It should also be noted that not all ER folding helpers are equally induced by a given stress. BiP, calreticulin and protein disulfide isomerase transcripts are differently affected by various stress stimuli in tobacco (16). The synthesis of endoplasmin is induced by tunicamycin in tobacco and Arabidopsis seedlings but, unlike that of BiP, not in tobacco protoplasts (17). The lack of fully co-ordinated regulation points to the existence of yet unknown regulatory mechanisms specific for the individual proteins besides the general master switches. Perhaps, such diversity in responses is not surprising given the differences defined to date in ER stress elements in promoters of UPR-responsive plant genes (5). The differences could in part be related to the role of the specific helpers that like BiP can be very promiscuous or like calreticulin and calnexin be specific for glycoproteins or like endoplasmin be limited to a restricted number of secretory proteins (16–18). However, there may be other explanations because even among the three BiP genes of Arabidopsis, there is marked variability in response to tunicamycin (19).
Adaptive Responses to ER Stress
ER stress can be rapidly induced by pharmacological agents that perturb protein folding or alter posttranslational modifications. As described above, unusually severe or prolonged ER stress has been linked to UPR-mediated apoptosis, so drug-induced ER stress is typically assayed soon after treatment (5). In contrast, when ER stress is induced by accumulation of a mutant protein, long-term responses can be measured. A model system of long-term adaptation to ER stress is found in the maize endosperm mutants, floury-2 (fl2), Mucronate (Mc) and Defective endosperm B30 (De-*B30), which have primary defects in genes encoding zeins, the major storage proteins of the seed (20–22). These mutants exhibit an endosperm-specific UPR for several weeks during seed maturation.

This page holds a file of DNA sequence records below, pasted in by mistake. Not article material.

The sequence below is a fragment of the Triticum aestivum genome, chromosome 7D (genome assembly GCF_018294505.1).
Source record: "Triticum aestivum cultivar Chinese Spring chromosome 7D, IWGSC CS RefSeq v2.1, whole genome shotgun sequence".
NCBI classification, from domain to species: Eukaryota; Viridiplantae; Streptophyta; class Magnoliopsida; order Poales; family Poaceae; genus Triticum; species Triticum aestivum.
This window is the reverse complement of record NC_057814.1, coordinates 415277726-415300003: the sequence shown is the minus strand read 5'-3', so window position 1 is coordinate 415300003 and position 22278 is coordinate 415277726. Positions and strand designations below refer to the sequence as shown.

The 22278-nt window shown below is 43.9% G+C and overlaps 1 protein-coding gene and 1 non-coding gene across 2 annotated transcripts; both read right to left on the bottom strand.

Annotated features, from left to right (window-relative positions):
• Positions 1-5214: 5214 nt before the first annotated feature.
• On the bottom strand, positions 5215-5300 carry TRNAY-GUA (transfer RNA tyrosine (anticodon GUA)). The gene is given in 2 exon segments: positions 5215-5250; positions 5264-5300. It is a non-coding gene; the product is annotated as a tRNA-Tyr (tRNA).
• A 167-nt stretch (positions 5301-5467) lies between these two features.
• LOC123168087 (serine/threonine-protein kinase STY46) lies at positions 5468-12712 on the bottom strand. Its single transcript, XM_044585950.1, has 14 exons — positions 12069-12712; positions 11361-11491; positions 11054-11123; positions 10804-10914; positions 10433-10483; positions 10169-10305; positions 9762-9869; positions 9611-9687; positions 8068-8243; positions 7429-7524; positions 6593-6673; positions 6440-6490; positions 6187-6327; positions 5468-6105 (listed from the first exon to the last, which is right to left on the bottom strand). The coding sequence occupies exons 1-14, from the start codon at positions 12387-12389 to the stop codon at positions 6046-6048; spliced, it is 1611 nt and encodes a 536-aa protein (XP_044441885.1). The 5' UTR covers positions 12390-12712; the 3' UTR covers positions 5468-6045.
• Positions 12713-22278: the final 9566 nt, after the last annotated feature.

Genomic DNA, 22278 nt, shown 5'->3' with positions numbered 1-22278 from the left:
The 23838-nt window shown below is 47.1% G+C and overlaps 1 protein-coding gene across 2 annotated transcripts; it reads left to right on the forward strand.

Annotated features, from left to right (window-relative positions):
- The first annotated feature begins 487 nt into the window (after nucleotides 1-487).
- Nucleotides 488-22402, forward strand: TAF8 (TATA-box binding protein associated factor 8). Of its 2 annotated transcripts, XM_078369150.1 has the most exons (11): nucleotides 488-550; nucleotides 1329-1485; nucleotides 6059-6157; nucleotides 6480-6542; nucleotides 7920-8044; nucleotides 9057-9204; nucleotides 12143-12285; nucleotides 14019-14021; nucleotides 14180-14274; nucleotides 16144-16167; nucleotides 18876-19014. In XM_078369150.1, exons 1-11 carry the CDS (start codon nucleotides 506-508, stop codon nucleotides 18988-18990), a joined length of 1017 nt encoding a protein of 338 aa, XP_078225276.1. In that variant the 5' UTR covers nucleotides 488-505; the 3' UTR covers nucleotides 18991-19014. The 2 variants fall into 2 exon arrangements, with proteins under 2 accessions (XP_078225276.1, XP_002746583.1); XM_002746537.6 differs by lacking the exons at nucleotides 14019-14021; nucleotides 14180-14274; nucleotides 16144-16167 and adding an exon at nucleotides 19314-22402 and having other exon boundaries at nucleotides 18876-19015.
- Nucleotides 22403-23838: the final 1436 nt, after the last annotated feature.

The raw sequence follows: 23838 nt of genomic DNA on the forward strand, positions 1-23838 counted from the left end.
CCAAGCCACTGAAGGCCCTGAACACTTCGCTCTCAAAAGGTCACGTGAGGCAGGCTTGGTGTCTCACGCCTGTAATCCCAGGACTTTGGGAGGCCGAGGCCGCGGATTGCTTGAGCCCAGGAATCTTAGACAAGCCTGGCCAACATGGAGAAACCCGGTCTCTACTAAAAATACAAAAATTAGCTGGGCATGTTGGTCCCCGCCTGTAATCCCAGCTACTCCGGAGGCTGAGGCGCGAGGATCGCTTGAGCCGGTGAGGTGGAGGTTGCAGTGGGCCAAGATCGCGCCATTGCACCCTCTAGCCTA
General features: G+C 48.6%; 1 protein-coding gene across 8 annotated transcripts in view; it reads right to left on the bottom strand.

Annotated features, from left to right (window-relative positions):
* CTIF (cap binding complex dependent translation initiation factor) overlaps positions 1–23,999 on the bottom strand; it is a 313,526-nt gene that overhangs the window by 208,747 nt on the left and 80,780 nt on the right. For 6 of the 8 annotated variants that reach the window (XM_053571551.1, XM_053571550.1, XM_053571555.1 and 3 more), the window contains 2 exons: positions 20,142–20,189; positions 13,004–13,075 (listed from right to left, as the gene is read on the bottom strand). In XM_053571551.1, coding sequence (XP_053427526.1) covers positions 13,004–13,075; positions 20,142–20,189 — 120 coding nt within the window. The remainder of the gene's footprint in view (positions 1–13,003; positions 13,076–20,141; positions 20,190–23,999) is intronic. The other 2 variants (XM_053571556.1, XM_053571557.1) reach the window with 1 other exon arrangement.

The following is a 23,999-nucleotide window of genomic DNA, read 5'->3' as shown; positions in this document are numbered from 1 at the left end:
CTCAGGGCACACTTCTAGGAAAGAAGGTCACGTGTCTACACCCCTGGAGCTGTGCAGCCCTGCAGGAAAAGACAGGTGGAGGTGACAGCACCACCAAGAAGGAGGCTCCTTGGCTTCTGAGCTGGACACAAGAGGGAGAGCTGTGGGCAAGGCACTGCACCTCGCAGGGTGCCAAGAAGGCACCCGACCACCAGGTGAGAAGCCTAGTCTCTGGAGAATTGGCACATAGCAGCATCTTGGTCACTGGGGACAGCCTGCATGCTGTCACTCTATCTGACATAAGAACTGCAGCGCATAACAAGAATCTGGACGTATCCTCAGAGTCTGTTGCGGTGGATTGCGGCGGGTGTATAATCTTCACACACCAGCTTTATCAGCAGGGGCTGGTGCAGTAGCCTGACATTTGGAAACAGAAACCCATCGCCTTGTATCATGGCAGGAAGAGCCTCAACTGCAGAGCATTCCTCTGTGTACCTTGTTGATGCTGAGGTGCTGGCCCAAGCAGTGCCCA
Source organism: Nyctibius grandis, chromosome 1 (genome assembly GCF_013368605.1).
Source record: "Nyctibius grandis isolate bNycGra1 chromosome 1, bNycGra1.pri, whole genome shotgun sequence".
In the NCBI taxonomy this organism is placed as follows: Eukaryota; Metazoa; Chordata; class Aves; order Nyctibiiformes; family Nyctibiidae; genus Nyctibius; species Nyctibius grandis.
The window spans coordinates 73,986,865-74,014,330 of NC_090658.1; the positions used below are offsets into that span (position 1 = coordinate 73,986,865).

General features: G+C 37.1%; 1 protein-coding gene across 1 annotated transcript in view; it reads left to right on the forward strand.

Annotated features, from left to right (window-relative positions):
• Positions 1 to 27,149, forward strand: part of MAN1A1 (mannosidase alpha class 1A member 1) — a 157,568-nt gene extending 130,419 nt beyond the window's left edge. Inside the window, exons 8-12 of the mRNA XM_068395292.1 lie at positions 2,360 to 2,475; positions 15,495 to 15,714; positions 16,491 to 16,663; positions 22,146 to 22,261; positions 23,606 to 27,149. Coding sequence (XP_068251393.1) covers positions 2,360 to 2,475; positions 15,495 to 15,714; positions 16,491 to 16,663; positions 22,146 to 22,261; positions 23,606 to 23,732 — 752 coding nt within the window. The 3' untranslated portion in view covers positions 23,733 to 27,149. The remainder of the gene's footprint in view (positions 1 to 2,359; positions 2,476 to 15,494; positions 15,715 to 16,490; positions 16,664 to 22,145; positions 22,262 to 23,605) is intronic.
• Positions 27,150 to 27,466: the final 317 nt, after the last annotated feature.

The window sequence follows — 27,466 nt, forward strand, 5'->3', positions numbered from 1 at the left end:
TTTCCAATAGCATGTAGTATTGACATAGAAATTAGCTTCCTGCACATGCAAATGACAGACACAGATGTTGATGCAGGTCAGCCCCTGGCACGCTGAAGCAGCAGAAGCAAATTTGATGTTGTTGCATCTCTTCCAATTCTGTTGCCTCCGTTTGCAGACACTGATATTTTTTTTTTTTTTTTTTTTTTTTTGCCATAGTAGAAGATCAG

To identify genes involved in the transcriptional response to ER stress, several groups analyzed changes in gene expression with RNA profiling techniques. To date, data are available from Arabidopsis seedlings treated with the proline analog, azetidine-2-carboxylic acid (AZC), DTT and tunicamycin; soybean leaves treated with AZC and tunicamycin and the fl2 and Mc maize mutants (23–26). While the drugs can serve as acute inducers of ER stress, the maize mutants offer a complementary chronic induction. As a result, comparison across different experiments provides a means for determining common induction patterns. In addition, analysis of endosperm gene expression in normal maize, in mutants that do not show the UPR, and in mutants that do, might allow discrimination between cellular accommodation of secretory protein flux and ER stress leading to the UPR.
Comparison across the drug studies showed a common increase in expression of genes associated with protein folding, glycosylation, translation/translocation and protein degradation (5,24–26). When expression data from the fl2 and Mc maize mutants are considered, protein folding and degradation categories emerge (23). These data likely represent a minimal overlap as there were fewer gene targets represented on the soybean and maize platforms compared with targets on the Arabidopsis platforms. Within the maize data sets, comparison of gene expression in mutant and normal endosperm did not produce any patterns that would resolve the issue of whether a high secretory flux in seeds mimics a low level UPR. Perhaps, a clearer picture of the plant response to ER stress will emerge when expression can be analyzed across whole genome arrays or more sensitive open-ended platforms, but for now, available data suggest some conservation across kingdoms in the types of genes whose expression is altered during ER stress.
Disposal of Defective Secretory Proteins: the ERAD Pathway